Cox and Brockman (1978) said, “People sure like to have a good time. The 1977 CQ WW Contest attests to this fact. In spite of less than normal conditions, interest and activity were never higher.” (p 10)
What makes a RadioSport event fun to operate like CQ World Wide franchise?
One answer is DXpeditions according to Cox and Brockman (1978) and another may include antenna system(s) and/or one’s receiver. The broader answer maybe active involvement of RadioSport clubs where resources and talent are focused around a specific goal like number one in the Club Box.
Cox and Brockman stated, “Not to be outdone, the Frankford Radio Club (FRC) repaired their antennas, turned their rigs, and walked off with the fierce Club competition title with a total of 62.7 M points. That’s alot of work and cooperation.” (p 10, 1977).
One senses club strategy beginning to develop with a score target inside the box. Additionally, FRC channeled their knowledge and resources into improving antenna systems-to-radios inside the shack. I believe individual initiative is important in addition to having a stake in the overall success of one’s RadioSport club.
If there is a moment when design specifications are pushed to the extreme, it must be during an event like CQ World Wide; when was the last time one thought about their audio gain control (AGC)?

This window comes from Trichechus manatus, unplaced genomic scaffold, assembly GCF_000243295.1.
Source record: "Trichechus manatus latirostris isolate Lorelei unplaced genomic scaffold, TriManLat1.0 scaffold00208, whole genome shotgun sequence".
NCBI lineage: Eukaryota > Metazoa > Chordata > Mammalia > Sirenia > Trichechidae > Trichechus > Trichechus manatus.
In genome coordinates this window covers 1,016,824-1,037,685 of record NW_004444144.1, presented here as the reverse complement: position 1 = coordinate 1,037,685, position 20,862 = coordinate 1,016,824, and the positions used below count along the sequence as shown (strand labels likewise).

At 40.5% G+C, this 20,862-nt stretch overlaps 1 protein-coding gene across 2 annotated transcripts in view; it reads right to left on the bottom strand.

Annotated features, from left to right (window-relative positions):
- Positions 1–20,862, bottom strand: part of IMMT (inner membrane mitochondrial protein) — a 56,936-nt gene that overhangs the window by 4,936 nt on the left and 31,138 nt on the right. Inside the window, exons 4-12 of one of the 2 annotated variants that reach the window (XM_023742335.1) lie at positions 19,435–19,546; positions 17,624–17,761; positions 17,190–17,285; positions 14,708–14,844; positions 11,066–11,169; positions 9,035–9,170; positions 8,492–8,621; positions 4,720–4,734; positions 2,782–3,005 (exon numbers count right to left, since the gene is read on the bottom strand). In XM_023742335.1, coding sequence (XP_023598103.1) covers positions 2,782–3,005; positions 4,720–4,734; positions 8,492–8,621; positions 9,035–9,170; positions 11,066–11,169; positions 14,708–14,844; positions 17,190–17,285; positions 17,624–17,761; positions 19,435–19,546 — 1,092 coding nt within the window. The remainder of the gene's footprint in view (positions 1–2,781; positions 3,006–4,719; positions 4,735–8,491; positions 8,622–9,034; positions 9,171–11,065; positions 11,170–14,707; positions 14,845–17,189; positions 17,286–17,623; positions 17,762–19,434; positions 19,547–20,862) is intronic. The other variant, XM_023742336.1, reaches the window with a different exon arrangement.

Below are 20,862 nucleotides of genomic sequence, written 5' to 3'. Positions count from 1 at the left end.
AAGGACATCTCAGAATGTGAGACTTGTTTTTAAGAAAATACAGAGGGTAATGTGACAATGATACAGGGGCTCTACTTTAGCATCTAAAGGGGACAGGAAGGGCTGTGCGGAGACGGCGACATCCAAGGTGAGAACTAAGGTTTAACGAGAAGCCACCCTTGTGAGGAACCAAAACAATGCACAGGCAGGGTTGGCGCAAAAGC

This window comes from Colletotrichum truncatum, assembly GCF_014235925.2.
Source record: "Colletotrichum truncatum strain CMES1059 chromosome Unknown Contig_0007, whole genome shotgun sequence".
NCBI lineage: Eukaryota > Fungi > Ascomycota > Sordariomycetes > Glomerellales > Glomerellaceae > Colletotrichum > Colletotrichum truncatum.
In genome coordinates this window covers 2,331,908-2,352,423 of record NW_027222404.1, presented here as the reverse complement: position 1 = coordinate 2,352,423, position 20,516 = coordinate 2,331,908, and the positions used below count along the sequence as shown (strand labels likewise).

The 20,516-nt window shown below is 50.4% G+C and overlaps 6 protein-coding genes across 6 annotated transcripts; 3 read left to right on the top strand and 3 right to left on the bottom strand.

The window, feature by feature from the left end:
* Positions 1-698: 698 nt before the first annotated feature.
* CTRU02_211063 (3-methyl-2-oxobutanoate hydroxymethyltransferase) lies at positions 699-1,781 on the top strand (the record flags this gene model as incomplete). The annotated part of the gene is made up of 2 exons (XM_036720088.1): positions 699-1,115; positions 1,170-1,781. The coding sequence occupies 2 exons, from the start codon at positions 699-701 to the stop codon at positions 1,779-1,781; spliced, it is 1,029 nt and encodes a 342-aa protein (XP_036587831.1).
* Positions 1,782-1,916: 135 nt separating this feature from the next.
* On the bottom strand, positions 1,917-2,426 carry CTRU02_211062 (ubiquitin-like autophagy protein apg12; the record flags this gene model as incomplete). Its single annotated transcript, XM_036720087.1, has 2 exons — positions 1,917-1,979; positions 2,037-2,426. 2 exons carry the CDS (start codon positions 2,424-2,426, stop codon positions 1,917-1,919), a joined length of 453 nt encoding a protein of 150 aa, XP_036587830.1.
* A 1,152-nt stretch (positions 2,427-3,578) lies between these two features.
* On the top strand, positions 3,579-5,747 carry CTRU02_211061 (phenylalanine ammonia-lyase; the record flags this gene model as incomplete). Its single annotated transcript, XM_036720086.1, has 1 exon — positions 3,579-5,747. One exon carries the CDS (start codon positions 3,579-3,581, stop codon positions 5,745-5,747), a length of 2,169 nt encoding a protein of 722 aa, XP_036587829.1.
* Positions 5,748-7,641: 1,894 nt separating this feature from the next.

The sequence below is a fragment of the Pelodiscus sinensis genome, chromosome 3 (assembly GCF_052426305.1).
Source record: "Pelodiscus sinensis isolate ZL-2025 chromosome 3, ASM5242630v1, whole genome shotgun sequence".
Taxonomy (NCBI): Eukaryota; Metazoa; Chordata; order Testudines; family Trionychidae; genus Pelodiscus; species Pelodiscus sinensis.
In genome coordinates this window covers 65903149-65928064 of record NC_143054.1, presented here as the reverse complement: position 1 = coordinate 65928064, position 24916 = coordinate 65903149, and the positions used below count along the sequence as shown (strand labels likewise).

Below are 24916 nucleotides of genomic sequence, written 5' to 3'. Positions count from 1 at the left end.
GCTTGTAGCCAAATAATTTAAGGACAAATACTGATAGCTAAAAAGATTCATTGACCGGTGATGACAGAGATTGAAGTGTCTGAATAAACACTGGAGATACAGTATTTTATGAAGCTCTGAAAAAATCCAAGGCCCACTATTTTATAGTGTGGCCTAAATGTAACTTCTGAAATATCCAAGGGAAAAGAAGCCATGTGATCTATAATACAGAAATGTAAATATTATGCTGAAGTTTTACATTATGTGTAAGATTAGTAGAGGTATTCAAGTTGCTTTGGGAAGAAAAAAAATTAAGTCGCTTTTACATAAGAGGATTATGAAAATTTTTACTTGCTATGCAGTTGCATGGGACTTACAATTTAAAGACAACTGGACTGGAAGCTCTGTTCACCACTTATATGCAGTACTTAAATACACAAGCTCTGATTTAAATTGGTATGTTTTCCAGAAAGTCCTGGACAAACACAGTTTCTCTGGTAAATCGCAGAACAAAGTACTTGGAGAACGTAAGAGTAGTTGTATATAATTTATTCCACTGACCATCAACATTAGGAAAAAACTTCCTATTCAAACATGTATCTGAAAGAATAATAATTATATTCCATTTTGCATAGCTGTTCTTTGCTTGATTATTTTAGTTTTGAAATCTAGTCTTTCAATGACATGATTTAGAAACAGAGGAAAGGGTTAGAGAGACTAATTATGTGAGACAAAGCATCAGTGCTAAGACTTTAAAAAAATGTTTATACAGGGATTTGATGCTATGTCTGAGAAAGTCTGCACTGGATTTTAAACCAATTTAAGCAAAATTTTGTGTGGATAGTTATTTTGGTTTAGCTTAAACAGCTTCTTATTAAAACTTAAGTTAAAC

For example, Richard Norton, N6AA operated from Trinidad and Tobago, as 9Y4AA in 1977 and logged 1400 Qs on 20m that year. He moved from third place in 1976 to winning first place in 1977 while establishing a world record. Undoubtedly, he understood the design specifications of his radio, inside and out.
An on-going conversation on CQ Contest Digest reflector inspired researching how-to improve my receiver and/or decrease listening fatigue. Admittedly, I set controls at near maximum, according to Eric, K3NA many operators run their gain controls too high, and I’m one of them.
His suggestions are straightforward and easy to implement to include adjustments for a specific set of headphones.
Additionally, when considering a DXpedition designed for an event like CQ World Wide, understand point structuring as part of one’s decision tree.
Cox and Brockman (1978) stated, “The Sochi Radio Club decided that 3 points per QSO would be better than 2, so they took a trip down to the Black Sea coast to UF6. It was well worth it, because their crew set a new world multi-single record with an incredible 4058 Q totaling out at 6M points.” (p 10)
Several fun factors contribute to the overall success of an event like CQ World Wide such as 1.) An active RadioSport club focusing resources and talent on specific achievable targets, 2.) Learning design specifications of one’s radio, and 3.) Understand an event’s point structuring and maximize operating time and/or operating location to that of the point structure.
Believe in your signal!
Reference: Brockman, L. N6AR, Cox, B. K3EST (September, 1978). CQ Magazine: 1977 CQ World Wide DX Contest: C.W. Results. pp. 10 – 12, 14 – 24.